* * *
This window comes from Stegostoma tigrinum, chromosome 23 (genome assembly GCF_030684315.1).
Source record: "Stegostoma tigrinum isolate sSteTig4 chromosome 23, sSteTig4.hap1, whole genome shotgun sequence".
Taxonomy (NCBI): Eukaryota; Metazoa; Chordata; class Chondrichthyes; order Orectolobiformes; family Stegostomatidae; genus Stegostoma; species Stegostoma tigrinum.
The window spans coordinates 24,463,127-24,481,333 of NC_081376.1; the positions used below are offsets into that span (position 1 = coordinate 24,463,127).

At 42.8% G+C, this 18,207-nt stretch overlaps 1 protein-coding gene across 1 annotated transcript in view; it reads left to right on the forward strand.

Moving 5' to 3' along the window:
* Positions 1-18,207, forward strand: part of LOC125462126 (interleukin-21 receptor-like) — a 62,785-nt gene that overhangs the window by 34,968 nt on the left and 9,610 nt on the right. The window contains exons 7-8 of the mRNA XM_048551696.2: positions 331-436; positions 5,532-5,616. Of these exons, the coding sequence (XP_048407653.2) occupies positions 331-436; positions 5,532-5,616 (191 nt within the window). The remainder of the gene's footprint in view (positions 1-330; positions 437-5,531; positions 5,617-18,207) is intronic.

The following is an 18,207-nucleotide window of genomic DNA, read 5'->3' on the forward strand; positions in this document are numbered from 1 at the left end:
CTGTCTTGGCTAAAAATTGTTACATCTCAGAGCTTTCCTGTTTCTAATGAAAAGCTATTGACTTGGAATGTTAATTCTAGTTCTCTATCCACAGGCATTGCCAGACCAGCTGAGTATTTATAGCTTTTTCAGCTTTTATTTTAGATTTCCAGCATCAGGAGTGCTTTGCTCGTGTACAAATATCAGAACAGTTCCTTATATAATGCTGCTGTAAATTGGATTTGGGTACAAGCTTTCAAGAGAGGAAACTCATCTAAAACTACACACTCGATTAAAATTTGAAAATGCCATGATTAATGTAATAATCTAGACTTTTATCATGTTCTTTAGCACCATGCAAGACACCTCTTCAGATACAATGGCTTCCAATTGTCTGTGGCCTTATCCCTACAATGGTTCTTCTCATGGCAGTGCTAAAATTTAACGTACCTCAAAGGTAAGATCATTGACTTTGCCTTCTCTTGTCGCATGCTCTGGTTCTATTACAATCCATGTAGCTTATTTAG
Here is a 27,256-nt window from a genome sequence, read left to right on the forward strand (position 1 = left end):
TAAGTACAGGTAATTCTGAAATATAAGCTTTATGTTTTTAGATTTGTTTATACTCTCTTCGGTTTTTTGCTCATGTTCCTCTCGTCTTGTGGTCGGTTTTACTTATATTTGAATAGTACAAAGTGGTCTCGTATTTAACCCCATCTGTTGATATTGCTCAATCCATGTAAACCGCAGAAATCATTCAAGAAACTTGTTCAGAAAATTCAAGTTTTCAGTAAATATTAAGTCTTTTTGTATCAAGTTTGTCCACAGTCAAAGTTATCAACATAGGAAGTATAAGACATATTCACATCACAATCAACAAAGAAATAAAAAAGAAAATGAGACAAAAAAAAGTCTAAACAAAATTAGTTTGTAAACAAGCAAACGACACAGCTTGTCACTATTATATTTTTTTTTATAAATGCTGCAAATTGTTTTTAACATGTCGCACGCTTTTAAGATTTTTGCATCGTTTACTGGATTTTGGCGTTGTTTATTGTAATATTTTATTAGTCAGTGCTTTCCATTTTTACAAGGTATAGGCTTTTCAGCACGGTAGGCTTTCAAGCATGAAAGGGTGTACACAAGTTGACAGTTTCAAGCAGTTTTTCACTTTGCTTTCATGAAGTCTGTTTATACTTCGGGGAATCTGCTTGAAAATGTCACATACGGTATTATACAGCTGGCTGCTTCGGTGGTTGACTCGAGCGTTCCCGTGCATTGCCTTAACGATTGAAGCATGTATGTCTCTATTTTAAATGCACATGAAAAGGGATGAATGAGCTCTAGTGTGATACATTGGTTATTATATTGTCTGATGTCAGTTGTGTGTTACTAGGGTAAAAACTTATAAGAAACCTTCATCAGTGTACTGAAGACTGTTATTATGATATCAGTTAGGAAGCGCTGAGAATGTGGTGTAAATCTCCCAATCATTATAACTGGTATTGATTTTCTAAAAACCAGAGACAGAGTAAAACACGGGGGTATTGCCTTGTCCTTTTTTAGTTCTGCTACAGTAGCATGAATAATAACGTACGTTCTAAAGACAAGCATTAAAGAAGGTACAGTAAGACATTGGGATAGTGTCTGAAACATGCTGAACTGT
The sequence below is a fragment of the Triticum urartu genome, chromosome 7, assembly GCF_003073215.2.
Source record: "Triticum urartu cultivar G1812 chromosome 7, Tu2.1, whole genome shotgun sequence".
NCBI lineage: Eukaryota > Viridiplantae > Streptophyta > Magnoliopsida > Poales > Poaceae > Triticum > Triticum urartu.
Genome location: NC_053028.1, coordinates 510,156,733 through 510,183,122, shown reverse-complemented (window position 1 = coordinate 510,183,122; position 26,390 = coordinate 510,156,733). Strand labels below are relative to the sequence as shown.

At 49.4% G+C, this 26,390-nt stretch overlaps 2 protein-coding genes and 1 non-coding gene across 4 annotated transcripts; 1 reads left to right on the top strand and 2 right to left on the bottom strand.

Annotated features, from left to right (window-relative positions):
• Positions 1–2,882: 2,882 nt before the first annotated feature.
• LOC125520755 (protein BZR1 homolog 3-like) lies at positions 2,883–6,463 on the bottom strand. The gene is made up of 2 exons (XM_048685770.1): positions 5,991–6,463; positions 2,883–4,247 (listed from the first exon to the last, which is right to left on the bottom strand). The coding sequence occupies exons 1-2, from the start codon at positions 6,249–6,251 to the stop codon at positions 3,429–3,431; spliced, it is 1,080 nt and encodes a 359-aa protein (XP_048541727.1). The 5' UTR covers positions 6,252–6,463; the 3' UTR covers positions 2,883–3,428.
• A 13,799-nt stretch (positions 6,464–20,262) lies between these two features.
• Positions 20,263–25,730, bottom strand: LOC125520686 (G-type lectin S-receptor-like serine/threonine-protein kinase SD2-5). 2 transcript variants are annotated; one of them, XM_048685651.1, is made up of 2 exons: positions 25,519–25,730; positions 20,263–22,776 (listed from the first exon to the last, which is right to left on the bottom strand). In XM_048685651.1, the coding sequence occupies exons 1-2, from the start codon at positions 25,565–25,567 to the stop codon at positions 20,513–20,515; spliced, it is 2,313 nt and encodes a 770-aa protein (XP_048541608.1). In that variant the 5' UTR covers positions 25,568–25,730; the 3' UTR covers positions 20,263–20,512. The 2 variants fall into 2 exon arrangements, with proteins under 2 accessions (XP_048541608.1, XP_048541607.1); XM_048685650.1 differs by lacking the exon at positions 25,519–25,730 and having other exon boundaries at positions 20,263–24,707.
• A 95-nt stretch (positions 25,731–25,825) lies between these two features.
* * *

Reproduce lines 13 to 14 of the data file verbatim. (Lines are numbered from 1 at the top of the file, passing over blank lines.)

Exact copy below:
Source record: "Triticum urartu cultivar G1812 chromosome 7, Tu2.1, whole genome shotgun sequence".
NCBI lineage: Eukaryota > Viridiplantae > Streptophyta > Magnoliopsida > Poales > Poaceae > Triticum > Triticum urartu.